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The government plans on cutting billions of kroons out of the state budget.
Ansip told Estonian public radio on Jan. 30 that he hoped the Estonian gross economic product wouldnot fall so far, but that it was necessary to be prepared for it. On the sameday, Swedbank forecast Estonia's economic fall at 7percent.
At a Jan. 29 meeting, the Estonian Cabinet decided it would draw up anegative supplementary budget aimed at reducing the government sector shortfallby 8 billion kroons.
The prime minister said that there was no party in the government at presentthat would wish to make cuts at others' expense. All of them want a solutionthat would be acceptable for the Estonian state and the Estonian people.
"I am sure that the coalition is prepared to make important decisionsfor the state and we will surely reach an agreement," he said.
Ansip said that increasing the loan burden of the state was not a way outfor Estonia.The government must have a practical mind even in difficult times and makecuts. The difficult decisions about the cuts must be made also because Estonia would meet the Maastricht criteriaso it could adopt the euro. He said that devaluation was not an option.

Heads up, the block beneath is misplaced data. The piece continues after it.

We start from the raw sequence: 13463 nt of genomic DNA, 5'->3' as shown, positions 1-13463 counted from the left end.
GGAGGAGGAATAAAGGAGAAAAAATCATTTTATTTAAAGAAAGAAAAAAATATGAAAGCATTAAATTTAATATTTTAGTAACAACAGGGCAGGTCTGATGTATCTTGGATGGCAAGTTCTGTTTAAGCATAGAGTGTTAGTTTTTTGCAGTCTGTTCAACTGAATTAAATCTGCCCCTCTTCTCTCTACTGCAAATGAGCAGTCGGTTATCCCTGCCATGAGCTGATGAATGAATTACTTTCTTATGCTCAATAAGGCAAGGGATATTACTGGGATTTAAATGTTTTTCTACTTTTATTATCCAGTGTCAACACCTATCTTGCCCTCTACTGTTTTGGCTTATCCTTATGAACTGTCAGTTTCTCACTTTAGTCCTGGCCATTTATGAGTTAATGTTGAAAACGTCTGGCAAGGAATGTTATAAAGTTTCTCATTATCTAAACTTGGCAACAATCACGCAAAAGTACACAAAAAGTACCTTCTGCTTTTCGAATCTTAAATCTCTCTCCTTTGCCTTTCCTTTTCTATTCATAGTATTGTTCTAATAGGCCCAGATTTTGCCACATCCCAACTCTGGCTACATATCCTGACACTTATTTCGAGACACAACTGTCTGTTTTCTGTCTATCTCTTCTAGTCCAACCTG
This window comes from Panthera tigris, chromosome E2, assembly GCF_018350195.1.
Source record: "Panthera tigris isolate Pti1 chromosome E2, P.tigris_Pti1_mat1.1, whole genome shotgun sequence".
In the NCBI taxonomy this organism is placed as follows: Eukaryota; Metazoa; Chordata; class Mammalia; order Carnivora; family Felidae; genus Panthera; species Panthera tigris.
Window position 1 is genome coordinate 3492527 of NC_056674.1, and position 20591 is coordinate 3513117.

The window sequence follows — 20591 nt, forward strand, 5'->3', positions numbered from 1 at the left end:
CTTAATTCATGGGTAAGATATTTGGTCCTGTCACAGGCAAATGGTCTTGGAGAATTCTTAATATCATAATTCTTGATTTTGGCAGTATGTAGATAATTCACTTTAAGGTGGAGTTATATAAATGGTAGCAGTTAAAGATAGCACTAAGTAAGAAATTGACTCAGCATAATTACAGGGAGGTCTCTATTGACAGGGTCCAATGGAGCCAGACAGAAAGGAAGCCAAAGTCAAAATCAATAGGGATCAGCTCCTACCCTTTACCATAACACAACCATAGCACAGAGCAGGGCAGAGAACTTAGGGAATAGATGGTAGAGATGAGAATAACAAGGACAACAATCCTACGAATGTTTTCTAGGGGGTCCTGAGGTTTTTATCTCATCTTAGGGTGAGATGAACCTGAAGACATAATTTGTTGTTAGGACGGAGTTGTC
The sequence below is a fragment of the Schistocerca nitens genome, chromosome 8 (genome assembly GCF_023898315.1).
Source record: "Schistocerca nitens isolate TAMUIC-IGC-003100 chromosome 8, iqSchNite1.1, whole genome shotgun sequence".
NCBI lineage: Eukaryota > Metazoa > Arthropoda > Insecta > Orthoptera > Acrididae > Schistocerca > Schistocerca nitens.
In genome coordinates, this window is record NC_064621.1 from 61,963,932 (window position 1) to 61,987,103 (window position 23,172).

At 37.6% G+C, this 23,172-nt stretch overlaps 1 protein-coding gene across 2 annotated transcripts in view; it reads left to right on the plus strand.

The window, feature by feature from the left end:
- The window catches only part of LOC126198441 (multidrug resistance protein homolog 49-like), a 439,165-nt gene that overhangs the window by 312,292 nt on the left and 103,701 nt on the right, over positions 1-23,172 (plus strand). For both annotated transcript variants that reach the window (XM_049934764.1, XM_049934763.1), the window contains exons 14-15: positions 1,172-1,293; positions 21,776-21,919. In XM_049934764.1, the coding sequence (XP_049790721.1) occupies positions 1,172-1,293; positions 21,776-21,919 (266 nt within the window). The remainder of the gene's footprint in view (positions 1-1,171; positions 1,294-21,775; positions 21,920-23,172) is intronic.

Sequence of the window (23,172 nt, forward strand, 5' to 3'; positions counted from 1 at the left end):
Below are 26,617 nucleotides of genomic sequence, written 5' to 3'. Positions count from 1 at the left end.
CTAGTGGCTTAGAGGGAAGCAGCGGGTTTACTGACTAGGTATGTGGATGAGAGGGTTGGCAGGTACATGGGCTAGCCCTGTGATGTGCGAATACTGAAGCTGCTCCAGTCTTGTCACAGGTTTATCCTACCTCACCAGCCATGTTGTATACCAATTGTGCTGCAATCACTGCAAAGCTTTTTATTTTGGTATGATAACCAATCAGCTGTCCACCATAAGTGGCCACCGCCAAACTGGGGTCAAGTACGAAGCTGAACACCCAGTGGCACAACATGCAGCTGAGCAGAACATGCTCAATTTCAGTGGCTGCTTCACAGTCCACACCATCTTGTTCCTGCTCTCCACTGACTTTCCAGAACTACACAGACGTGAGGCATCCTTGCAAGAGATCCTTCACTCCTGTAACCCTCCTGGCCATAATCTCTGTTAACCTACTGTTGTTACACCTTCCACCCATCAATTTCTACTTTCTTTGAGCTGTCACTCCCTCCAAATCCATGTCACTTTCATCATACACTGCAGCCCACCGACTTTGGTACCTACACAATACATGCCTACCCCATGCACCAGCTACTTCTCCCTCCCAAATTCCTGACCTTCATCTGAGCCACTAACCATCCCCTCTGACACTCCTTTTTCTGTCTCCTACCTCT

The comments came a day after the prime minister and FinanceMinister Ivari Padar signed a decree placing temporary restrictions on budgetspending.
"The decision to curb disbursement stems from poorer than anticipatedinflow of budget revenues due to the fast cooling of both the global and the Estonian economy and experts',including entrepreneurs, bankers and analysts, increasingly pessimisticevaluations of the economic situation," Padar said.
"It's clear that in the changed economic situation it is necessaryuntil the adoption of a supplementary budget to monitor public spending moreclosely and plan resources so that all essential activities can beperformed," he said.
The order will come into effect on Feb. 1.